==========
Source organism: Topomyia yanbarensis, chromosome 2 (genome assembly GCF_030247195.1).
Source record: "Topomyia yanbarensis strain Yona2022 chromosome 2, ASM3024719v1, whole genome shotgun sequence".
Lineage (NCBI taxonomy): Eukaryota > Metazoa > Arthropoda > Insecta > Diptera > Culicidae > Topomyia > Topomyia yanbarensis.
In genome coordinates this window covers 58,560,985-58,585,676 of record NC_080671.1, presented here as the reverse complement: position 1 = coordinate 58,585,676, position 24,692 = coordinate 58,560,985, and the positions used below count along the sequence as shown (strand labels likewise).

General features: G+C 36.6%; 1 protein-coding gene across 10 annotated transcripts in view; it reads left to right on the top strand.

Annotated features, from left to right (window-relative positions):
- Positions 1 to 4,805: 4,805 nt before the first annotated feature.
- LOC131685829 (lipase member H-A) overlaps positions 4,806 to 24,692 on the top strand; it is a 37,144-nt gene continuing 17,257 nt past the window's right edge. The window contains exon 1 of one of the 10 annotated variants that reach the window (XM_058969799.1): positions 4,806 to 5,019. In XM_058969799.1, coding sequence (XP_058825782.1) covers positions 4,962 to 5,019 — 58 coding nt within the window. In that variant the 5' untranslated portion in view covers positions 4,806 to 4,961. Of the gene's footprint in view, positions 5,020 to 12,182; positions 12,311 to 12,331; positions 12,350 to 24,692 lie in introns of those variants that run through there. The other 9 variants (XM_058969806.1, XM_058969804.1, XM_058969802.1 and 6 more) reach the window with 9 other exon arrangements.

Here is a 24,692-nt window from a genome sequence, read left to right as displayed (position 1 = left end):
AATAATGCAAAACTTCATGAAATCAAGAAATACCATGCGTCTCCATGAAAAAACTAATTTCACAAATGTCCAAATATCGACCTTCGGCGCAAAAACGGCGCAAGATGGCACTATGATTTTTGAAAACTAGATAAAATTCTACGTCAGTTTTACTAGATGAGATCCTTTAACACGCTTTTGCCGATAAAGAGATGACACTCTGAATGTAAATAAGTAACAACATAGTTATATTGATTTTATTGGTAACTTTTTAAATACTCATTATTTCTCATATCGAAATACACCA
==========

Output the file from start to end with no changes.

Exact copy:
Source organism: Topomyia yanbarensis, chromosome 2 (genome assembly GCF_030247195.1).
Source record: "Topomyia yanbarensis strain Yona2022 chromosome 2, ASM3024719v1, whole genome shotgun sequence".
Lineage (NCBI taxonomy): Eukaryota > Metazoa > Arthropoda > Insecta > Diptera > Culicidae > Topomyia > Topomyia yanbarensis.
In genome coordinates this window covers 58,560,985-58,585,676 of record NC_080671.1, presented here as the reverse complement: position 1 = coordinate 58,585,676, position 24,692 = coordinate 58,560,985, and the positions used below count along the sequence as shown (strand labels likewise).

General features: G+C 36.6%; 1 protein-coding gene across 10 annotated transcripts in view; it reads left to right on the top strand.

Annotated features, from left to right (window-relative positions):
- Positions 1 to 4,805: 4,805 nt before the first annotated feature.
- LOC131685829 (lipase member H-A) overlaps positions 4,806 to 24,692 on the top strand; it is a 37,144-nt gene continuing 17,257 nt past the window's right edge. The window contains exon 1 of one of the 10 annotated variants that reach the window (XM_058969799.1): positions 4,806 to 5,019. In XM_058969799.1, coding sequence (XP_058825782.1) covers positions 4,962 to 5,019 — 58 coding nt within the window. In that variant the 5' untranslated portion in view covers positions 4,806 to 4,961. Of the gene's footprint in view, positions 5,020 to 12,182; positions 12,311 to 12,331; positions 12,350 to 24,692 lie in introns of those variants that run through there. The other 9 variants (XM_058969806.1, XM_058969804.1, XM_058969802.1 and 6 more) reach the window with 9 other exon arrangements.

Here is a 24,692-nt window from a genome sequence, read left to right as displayed (position 1 = left end):
AATAATGCAAAACTTCATGAAATCAAGAAATACCATGCGTCTCCATGAAAAAACTAATTTCACAAATGTCCAAATATCGACCTTCGGCGCAAAAACGGCGCAAGATGGCACTATGATTTTTGAAAACTAGATAAAATTCTACGTCAGTTTTACTAGATGAGATCCTTTAACACGCTTTTGCCGATAAAGAGATGACACTCTGAATGTAAATAAGTAACAACATAGTTATATTGATTTTATTGGTAACTTTTTAAATACTCATTATTTCTCATATCGAAATACACCA